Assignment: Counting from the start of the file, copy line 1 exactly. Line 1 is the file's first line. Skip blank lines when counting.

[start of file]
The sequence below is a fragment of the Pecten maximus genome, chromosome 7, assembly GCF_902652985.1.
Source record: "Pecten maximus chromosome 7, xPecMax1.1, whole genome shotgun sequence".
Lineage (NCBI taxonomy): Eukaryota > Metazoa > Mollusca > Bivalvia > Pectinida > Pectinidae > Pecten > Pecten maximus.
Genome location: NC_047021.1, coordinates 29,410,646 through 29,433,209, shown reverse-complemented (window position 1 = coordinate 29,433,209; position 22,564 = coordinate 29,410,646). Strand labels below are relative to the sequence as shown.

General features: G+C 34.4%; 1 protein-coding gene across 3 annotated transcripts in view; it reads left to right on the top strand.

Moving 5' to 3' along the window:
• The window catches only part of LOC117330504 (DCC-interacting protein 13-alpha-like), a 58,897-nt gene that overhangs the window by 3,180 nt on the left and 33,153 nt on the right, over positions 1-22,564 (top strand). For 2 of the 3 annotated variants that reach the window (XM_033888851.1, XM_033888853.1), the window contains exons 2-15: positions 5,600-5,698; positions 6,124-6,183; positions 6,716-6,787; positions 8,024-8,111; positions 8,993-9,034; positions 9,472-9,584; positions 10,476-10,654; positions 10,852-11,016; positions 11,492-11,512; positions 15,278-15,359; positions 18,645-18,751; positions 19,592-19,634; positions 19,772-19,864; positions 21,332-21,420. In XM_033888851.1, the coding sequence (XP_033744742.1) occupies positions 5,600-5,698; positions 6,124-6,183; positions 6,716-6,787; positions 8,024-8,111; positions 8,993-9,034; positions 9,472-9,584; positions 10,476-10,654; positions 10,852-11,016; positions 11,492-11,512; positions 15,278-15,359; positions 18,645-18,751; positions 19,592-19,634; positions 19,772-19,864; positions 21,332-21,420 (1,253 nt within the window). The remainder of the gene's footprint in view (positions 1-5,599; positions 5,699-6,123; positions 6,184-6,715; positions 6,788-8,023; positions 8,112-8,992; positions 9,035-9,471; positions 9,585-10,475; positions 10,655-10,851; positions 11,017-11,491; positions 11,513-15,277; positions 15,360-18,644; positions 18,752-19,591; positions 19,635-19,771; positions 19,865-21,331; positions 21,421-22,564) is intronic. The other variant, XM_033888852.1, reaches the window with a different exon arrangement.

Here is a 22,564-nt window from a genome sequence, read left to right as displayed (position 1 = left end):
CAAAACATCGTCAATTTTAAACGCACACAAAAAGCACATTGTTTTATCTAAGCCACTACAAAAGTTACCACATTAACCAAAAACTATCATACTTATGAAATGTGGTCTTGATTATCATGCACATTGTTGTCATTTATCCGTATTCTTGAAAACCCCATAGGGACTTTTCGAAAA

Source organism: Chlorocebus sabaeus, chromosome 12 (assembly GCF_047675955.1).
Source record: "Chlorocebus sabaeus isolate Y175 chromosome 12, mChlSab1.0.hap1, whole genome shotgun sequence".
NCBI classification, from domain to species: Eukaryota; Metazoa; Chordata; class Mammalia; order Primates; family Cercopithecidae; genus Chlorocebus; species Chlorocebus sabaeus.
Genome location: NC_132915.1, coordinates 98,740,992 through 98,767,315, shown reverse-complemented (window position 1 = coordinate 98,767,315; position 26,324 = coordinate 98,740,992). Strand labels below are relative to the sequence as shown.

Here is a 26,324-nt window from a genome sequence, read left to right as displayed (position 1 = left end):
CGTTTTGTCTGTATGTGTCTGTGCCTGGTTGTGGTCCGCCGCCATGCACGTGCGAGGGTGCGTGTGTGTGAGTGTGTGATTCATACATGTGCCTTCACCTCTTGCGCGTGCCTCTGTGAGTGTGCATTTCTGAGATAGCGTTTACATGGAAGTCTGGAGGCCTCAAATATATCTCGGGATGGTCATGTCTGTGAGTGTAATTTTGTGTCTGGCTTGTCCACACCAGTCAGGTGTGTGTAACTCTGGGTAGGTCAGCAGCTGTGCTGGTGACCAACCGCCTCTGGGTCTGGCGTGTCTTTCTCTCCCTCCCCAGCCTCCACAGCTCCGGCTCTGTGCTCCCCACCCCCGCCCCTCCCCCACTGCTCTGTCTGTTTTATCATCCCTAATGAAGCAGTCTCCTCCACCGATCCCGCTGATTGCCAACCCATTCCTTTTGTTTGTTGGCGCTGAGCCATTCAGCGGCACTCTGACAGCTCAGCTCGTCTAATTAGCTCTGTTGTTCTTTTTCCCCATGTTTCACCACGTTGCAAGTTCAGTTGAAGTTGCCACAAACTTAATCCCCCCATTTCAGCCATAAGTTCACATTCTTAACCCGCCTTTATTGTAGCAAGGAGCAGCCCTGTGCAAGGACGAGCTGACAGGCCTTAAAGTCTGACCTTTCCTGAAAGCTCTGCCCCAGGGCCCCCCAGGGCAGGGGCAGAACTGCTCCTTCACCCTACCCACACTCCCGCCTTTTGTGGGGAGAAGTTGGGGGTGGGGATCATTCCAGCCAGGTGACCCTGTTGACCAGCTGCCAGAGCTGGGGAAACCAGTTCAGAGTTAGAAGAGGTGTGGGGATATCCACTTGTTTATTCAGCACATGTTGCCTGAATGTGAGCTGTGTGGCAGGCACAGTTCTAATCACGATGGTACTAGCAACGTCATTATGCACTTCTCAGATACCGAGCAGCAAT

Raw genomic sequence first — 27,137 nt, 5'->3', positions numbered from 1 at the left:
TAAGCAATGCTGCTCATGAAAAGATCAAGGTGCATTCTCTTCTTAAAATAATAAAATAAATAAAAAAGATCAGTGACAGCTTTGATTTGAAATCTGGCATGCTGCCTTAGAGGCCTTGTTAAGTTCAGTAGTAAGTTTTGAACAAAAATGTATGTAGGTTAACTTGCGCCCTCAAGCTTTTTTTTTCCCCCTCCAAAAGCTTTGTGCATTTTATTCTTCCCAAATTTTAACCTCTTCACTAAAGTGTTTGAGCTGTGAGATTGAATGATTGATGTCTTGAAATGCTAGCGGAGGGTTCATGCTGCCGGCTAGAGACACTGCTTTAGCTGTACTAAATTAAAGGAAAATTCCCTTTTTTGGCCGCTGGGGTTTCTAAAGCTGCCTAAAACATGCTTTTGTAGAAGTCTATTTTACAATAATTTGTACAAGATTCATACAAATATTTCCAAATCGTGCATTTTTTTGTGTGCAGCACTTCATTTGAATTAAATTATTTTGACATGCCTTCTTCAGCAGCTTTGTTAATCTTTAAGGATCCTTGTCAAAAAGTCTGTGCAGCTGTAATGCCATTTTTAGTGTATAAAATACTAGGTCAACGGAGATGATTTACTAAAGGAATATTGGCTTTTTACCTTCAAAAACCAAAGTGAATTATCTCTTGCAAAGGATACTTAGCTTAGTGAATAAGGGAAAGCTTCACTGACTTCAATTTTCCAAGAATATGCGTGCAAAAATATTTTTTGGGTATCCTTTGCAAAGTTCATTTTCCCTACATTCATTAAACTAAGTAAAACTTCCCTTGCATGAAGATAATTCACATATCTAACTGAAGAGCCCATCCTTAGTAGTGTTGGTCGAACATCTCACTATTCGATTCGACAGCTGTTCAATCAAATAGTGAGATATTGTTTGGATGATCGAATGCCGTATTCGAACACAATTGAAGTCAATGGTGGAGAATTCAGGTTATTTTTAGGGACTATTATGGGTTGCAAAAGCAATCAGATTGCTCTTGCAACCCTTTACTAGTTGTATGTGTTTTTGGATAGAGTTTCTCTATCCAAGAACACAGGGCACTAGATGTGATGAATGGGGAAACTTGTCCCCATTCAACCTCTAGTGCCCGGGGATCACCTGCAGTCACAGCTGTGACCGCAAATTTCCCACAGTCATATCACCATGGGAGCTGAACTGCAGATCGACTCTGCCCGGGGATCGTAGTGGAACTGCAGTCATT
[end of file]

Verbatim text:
The sequence below is a fragment of the Pecten maximus genome, chromosome 7, assembly GCF_902652985.1.